In the same year Simple Tech sold its consumer flash business to Fabrik Inc of San Mateo, renamed itself STEC, and focussed on business flash memory products. At that point Mike Moshayedi resigned from the business leaving Mark Moshayedi as president and chief operating officer and Manouch Moshayedi as CEO. They both own STEC stock: Manouch Moshayedi has a 12% stake; Mark Moshayedi has a 4% stake.
The business, headquartered in a pair of smallish offices in a Santa Ana business park, made sales of $190 million last year, with flash SSDs contributing nearly $110 million. Its current valuation is $595.21 million, reflecting its status as the curerent king pin in the flash SSD business.
STEC makes its flash drives from bought-in flash memory chips. It mounts these on printed circuit boards, adds controllers, encloses them and sells them to server and now storage array manufacturers. IBM and Dell take flash drives for servers, EMC takes STEC drives with a Fibre Channel interface for its Symmetrix arrays. Other possible STEC customers are Hitachi Data Systems, HP, and Sun.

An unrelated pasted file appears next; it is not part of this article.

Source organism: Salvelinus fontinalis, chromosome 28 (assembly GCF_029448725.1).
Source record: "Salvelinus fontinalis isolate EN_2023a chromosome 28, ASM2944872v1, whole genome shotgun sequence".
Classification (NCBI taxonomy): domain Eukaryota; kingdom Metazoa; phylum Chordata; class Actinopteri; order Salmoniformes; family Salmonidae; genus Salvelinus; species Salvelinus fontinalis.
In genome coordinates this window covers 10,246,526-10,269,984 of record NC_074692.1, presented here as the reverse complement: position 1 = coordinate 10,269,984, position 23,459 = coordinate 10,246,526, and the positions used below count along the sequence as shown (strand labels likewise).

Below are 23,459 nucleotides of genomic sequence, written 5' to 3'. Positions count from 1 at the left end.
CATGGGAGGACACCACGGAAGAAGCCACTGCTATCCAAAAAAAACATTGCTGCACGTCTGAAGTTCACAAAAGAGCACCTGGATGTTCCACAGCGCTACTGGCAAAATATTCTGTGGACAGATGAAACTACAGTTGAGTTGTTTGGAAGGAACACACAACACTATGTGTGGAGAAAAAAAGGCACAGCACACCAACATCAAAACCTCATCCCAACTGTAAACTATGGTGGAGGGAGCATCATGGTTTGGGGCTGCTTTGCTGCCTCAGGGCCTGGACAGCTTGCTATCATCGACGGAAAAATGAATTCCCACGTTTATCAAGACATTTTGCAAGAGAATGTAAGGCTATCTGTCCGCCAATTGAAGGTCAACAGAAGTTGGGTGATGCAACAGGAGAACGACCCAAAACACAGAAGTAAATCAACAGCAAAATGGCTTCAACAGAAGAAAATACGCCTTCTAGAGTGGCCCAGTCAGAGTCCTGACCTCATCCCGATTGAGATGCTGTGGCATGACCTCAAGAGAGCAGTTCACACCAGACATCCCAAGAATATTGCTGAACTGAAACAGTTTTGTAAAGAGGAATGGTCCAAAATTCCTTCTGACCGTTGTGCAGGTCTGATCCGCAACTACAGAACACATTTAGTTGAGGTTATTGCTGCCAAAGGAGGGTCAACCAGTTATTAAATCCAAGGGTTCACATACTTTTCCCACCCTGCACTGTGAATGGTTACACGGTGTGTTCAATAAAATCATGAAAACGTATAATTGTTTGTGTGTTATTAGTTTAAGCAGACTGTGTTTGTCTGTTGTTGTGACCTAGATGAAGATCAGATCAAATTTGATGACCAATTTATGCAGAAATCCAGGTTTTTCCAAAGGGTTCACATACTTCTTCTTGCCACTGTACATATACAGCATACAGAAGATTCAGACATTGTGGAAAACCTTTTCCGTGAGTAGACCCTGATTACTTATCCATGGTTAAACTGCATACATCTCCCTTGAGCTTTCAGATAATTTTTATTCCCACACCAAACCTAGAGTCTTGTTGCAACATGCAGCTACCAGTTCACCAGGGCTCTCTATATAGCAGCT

STEC is not involved in selling flash drives to notebook manufacturers. It's big win is the provision of controllers with a Fibre Channel interface, meaning its SSDs can fit into a Fibre Channel storage array's 3.5-inch drive slot. No other flash SSD supplier can do this.
Fibre Channel drives reputedly have higher margins than commodity and capacity-centric serial ATA (SATA) drives so any invasion of the Fibre Channel HDD space by flash SSDs could have severe profitability impacts on Seagate and Hitachi Data Systems (HDC) who make Fibre Channel drives.